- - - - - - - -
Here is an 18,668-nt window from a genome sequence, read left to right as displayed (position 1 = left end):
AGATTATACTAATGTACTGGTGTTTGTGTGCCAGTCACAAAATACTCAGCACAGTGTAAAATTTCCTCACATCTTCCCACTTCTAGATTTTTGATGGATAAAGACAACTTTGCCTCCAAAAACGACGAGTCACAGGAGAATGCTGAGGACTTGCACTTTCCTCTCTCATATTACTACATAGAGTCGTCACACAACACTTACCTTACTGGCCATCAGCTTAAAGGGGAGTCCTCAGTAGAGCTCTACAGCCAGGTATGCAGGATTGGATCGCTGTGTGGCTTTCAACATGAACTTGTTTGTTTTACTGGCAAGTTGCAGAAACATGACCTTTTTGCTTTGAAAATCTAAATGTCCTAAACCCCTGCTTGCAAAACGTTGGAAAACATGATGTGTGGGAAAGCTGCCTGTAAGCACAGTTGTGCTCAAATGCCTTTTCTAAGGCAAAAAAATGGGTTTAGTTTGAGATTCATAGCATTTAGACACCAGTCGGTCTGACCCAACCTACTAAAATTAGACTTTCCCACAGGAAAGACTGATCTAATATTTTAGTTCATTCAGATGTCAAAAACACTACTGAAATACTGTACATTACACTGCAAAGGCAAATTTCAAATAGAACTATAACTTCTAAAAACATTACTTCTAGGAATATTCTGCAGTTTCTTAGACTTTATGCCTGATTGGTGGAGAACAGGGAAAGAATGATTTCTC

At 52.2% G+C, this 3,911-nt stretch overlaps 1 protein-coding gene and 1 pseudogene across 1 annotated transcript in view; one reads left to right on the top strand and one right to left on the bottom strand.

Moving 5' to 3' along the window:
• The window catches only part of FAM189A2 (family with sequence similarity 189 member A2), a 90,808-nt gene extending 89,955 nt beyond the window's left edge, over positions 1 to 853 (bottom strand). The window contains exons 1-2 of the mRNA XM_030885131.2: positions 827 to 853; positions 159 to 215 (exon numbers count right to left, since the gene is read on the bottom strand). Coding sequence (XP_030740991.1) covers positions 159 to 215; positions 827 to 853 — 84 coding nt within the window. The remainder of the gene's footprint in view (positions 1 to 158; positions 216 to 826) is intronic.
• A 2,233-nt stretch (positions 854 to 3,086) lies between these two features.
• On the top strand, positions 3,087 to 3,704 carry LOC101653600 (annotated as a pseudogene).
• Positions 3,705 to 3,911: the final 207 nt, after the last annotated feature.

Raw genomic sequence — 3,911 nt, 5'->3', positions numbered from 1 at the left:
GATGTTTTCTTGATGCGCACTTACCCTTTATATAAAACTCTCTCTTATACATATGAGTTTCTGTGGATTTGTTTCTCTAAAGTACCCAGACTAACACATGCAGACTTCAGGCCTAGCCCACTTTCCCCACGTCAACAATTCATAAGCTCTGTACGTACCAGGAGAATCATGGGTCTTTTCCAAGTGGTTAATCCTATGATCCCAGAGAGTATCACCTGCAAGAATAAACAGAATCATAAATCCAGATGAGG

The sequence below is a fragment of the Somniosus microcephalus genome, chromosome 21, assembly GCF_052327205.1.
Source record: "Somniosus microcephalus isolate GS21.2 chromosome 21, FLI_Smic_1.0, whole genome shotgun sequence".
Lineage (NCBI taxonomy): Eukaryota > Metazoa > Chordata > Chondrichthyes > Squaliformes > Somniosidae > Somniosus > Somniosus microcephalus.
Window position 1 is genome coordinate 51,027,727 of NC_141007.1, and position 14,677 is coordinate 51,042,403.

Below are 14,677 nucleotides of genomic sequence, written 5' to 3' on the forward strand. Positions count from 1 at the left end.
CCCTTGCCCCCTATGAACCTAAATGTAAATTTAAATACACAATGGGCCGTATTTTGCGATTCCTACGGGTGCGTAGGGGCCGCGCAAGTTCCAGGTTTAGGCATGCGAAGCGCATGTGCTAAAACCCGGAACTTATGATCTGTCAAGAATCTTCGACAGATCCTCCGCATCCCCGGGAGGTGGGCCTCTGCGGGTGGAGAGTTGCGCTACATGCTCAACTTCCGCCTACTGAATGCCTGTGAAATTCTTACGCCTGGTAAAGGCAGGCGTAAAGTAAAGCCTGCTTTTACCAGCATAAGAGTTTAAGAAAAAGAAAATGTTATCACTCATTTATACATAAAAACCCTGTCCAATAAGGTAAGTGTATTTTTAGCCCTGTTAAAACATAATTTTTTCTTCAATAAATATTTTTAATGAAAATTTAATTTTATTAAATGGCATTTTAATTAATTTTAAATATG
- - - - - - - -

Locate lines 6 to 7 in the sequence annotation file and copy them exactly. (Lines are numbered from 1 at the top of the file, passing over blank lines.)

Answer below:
• A 2,233-nt stretch (positions 854 to 3,086) lies between these two features.
• On the top strand, positions 3,087 to 3,704 carry LOC101653600 (annotated as a pseudogene).